And just think...I used to use an inner tube to keep my feet together.:D

post #13 of 16
Quote:
Originally Posted by Racer View Post


And just think...I used to use an inner tube to keep my feet together.biggrin.gif

If we examine the cause of a stance that is too wide it comes down to two primary things: An over-active outside ski w/ under active inside ski, or poor canting/alignment. IMO while relying on such a device might keep the feet spaced apart will it help to teach foot function? I believe it wont, and the srudent will have to learn foot fuction post-device anyway, where just addessing proper mechanics directly should fix the problem without any sort of device.
post #14 of 16
Quote:
 If we examine the cause of a stance that is too wide

It probably comes down to poor instruction, often from an instructor that had a clinic a few years ago that told them to teach a stance that was shoulder width.  Of course there was never a reason for this wide stance except with boots that don't fit, but that was gospel then.  I've even had a clinic where the clinician insisted on equal width tracks--that required more width between legs during transition and less during the center of the turn when the inside leg was retracted.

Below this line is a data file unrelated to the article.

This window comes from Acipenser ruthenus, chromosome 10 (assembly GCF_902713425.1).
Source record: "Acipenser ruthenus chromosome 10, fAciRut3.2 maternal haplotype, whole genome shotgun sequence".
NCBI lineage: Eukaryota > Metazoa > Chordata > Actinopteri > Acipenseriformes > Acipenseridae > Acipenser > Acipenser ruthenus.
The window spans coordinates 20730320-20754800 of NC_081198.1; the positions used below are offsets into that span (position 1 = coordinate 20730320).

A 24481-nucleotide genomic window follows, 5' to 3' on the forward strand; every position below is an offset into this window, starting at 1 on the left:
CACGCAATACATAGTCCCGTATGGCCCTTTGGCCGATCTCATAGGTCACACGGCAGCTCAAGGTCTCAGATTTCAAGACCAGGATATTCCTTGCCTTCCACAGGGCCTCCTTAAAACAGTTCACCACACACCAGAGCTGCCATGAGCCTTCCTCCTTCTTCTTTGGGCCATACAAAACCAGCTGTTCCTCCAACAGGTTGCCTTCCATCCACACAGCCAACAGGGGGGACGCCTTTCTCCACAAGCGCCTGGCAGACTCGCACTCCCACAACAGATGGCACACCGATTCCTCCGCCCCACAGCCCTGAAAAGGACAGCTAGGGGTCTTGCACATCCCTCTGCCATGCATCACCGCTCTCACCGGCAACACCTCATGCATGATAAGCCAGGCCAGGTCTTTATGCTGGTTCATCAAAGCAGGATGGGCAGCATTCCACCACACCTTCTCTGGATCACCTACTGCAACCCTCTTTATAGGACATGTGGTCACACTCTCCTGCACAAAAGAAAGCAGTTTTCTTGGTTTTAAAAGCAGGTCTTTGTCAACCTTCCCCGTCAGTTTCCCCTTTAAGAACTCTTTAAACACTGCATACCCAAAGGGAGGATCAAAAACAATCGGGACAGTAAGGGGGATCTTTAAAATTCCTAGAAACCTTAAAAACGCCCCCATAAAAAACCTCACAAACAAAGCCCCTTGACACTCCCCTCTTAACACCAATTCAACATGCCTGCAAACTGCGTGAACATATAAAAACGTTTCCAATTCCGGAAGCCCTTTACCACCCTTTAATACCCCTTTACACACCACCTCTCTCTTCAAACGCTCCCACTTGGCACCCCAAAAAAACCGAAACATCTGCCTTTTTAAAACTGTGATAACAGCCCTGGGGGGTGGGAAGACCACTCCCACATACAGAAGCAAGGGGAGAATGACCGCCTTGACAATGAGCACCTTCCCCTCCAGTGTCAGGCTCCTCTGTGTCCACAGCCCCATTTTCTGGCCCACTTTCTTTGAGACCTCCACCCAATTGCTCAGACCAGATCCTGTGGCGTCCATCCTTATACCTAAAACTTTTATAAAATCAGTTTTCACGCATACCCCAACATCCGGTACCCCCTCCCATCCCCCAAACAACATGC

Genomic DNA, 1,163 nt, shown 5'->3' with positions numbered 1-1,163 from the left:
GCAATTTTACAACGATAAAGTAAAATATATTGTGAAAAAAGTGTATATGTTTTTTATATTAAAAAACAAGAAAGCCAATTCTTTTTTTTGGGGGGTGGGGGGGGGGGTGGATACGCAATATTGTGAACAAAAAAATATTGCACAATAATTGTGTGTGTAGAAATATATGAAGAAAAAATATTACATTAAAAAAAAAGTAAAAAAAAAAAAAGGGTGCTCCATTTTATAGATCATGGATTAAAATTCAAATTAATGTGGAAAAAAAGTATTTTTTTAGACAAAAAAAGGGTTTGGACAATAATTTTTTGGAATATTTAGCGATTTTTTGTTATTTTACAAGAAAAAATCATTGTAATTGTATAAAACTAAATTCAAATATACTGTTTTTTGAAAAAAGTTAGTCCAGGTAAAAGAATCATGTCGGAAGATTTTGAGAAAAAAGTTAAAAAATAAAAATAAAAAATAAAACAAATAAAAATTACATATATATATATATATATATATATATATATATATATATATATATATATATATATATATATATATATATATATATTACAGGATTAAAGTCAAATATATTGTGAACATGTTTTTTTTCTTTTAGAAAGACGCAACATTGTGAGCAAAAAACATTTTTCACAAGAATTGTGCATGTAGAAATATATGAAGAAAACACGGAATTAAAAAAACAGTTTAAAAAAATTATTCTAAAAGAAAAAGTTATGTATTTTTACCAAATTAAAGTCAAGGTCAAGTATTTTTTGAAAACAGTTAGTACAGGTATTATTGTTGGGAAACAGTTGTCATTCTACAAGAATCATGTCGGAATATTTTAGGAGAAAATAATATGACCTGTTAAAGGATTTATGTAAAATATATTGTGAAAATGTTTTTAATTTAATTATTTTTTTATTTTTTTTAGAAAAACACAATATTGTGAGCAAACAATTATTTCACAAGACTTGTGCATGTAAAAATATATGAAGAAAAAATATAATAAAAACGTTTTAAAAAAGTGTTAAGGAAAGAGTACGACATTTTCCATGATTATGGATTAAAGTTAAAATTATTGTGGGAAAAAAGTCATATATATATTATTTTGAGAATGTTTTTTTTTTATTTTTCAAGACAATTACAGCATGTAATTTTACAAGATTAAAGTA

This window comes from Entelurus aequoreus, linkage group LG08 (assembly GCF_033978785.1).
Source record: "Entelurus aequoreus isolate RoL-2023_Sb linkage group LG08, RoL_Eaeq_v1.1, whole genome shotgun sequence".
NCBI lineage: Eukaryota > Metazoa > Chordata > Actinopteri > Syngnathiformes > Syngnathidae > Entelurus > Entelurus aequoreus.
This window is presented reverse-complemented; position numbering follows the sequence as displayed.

post #15 of 16
Yes, it's a restrictive device since it doesn't allow for vertical separation...

For low intermediates crawling along a groomer in overly wide or overly narrow stances, perhaps a run or two (no more) with these would help create some physical awareness of a hip width stance...

I'm not altogether opposed, and I'm willing to reserve judgement until I see some results one way or another.

Isn't mike rogan a PSIA demo team member or something?
Edited by Metaphor_ - 2/26/15 at 11:24am
post #16 of 16
Thread Starter 
Quote:
Originally Posted by Metaphor_ View Post

Isn't mike rogan a PSIA demo team member or something?

I believe he is the Captain of the PSIA Alpine Team, and Director of Instruction at Ski Magazine.